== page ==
The average Australian
- Median age of Australians was 37 years in 2006, compared to 34 years in 1996.
- Females outnumbered males in 2006 – for every 100 females there were 97 males.
- Average age for men was slightly younger (36) than the average female (37).
- Of people attending TAFE institutions and university, 52% and 57% respectively were women.
- Men have a higher median income ($600–$799), while the median income of women is lower ($250–$399).
- In 2006, there were six unpartnered men who had never been married for every five unpartnered women never married.
- Just over 85% of couples were in registered marriages, and 15% of couples were in defacto relationships.
- Reflecting the persistence of traditional gender roles in 2006 Australian society, the average Australian woman (aged 15 years and over) spent more time doing domestic work (a median of 5–14 hours) than an average man (less than 5 hours, but more than none).
- Young men were more likely to live at home with their parents than young women of the same age. Almost 62% of 15–24 year old men lived with their parents, compared to 55% of young women.
- Just over 39% of males and almost 29% of females aged 15–19 years did no housework in the week prior to the Census.
- A smaller number of Australian homes were fully-owned in 2006 (2,478,267) than in 1996 (2,657,971). Over this time the proportion of dwellings that were fully-owned also decreased from 41% to 33%, and the proportion that were being purchased increased from 26% to 32%. These changes in home ownership have occurred mostly since 2001.
- The two largest overseas-born groups have continued to be those born in England (19% of all overseas-born) and New Zealand (9%). China overtook Italy as the third largest birthplace group.
- Among the smallest ancestry groups recorded in the Census were Hmong (2189 people), Manx (1853), Tatar (299), Mayan (127), and Masai (32).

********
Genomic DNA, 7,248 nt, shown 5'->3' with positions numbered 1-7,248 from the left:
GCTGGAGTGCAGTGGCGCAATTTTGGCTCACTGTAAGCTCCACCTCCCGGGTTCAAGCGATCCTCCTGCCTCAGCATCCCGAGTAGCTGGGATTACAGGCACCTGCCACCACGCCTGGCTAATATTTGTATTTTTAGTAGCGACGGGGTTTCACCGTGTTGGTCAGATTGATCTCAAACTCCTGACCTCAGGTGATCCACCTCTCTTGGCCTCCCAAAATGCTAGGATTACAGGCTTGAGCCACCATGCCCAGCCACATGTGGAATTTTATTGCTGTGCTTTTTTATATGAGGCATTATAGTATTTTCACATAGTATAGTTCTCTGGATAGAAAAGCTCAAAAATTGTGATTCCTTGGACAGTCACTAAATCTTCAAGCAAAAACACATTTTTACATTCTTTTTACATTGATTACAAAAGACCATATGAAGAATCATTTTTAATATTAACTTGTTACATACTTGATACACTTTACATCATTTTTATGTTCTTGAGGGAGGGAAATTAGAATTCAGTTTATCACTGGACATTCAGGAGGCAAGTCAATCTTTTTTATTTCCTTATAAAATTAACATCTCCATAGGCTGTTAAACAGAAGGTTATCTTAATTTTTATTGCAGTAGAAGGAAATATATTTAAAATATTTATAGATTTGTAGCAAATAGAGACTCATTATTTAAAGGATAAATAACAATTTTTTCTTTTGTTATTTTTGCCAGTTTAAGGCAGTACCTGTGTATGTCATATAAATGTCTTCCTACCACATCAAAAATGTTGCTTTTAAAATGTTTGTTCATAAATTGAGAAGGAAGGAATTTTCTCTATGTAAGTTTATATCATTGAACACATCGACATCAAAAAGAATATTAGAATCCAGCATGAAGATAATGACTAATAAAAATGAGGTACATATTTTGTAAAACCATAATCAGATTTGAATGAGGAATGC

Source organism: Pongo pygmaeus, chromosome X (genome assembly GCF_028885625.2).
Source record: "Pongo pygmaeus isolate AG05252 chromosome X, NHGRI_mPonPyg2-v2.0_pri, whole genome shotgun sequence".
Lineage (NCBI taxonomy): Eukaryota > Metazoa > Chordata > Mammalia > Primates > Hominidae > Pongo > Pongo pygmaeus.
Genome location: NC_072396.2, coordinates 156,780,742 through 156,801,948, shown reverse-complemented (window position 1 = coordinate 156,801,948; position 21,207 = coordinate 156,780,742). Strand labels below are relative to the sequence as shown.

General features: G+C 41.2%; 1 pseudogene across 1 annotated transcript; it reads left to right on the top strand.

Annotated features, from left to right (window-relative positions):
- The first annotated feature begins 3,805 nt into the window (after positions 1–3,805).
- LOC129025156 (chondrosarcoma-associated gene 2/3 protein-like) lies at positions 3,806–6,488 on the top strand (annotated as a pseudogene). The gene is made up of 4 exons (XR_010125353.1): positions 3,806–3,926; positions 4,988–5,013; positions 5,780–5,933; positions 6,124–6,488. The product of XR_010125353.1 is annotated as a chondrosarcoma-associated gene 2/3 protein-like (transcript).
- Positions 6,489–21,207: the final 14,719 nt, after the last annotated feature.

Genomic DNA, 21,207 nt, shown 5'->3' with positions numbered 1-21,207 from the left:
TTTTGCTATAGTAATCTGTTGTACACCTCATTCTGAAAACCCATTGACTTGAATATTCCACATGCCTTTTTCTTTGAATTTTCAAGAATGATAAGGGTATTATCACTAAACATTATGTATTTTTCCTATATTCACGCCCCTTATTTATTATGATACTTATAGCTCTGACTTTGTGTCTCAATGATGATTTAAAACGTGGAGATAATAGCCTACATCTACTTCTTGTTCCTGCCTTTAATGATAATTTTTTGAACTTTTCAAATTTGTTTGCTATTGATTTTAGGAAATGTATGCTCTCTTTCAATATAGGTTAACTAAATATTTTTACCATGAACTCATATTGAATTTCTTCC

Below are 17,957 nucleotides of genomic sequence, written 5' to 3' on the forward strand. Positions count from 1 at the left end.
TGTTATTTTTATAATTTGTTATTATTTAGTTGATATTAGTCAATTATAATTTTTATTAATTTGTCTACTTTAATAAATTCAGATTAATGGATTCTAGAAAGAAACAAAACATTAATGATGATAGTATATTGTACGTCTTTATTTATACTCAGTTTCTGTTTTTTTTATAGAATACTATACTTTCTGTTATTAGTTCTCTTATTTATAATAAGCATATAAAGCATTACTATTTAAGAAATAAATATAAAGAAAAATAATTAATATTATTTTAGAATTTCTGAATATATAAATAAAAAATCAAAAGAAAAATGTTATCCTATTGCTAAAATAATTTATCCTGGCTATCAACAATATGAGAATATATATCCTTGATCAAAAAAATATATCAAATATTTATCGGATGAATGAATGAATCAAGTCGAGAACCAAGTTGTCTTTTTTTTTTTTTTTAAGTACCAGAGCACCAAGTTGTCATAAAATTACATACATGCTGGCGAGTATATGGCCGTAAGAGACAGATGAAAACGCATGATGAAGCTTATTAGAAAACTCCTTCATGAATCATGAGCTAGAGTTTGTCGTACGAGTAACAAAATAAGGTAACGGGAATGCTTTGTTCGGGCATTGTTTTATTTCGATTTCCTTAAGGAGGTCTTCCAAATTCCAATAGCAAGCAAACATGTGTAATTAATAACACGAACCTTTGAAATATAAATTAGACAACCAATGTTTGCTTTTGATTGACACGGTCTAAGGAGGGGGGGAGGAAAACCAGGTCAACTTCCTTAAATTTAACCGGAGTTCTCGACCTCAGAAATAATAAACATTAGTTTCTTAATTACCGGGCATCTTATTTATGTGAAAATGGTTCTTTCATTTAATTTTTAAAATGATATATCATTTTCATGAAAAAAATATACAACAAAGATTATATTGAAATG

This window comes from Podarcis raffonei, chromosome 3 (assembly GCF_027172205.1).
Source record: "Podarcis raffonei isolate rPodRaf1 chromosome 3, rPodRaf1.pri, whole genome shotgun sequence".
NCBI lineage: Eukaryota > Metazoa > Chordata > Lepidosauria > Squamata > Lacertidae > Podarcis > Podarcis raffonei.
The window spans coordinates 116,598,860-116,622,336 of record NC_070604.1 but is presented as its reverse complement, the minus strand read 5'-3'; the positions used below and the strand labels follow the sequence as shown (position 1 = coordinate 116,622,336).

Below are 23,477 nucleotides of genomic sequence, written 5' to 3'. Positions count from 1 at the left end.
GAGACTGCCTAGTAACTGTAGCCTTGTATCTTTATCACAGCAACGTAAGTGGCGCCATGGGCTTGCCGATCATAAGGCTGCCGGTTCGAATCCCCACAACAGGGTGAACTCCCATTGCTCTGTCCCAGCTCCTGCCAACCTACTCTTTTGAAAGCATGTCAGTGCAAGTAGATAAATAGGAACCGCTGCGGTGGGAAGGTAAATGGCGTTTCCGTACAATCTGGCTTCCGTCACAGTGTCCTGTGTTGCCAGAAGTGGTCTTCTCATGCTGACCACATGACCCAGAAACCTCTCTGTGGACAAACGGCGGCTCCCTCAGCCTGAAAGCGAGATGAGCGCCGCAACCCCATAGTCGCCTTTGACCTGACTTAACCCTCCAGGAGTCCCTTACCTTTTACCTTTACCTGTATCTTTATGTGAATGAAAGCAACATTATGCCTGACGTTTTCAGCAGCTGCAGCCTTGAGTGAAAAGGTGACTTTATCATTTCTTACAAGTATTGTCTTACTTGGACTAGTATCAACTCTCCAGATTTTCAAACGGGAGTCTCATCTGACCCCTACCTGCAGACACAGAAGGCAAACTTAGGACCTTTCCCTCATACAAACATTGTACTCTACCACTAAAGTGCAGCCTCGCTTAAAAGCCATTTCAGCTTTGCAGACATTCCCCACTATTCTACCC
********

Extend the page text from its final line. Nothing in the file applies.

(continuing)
- Sixty two per cent of all unpaid carers in Australia were women. Women of every age were more likely to provide unpaid care than men of the same age, except those aged 75 years and over.
- Christianity remained the dominant religion in Australia, although non-Christian religions continued to grow at a much faster rate.
- Australia’s three most common non-Christian religious affiliations were Buddhism (2.1% of the population), Islam (1.7%) and Hinduism (0.7%). Of these groups, Hinduism experienced the fastest proportional growth since 1996, more than doubling to 150,000, followed by Buddhism which doubled to 420,000.
- Since 1996, the number of Australian residents who stated no religion increased from 2.9 million to 3.7 million (17% of all residents in 1996 and 19% in 2006).
- People identifying as being of Aboriginal and/or Torres Strait Islander origins increased from 352,970 (2.0% of the population) to 455,026 (2.3%) from 1996 to 2006.
- The Indigenous population is relatively young, with a median age of 20 years compared with 37 years for the non-Indigenous population. Older Indigenous people (those aged 65 years or more) comprised just 3% of the Indigenous population compared with 13% of the non-Indigenous population.
- The number of Indigenous people who indicated they were attending TAFE or university increased from 14,180 in 1996 to 17,443 in 2006, an increase of 21%.
- Aboriginal and Torres Strait Islander languages were spoken in the home by 46,959 or 12% of Indigenous Australians (aged 5 years and over), of whom the majority (78%) were also proficient English speakers. The top five Indigenous languages spoken at home were Torres Strait Creole (5769 speakers), Arrernte (2797), Djambarrpuyngu (2730), Pitjantjatjara (2592) and Warlpiri (2469).
In preparing the 2006 Census:
- More than 20,000 km of paper Census form pages were processed, more than enough to stretch the full length of Australia’s mainland coastal highway, Highway 1. Alternatively, the pages processed would stretch from Melbourne to New York with enough kilometres spare to cover the full stretch of Route 66.
For full Census results click here.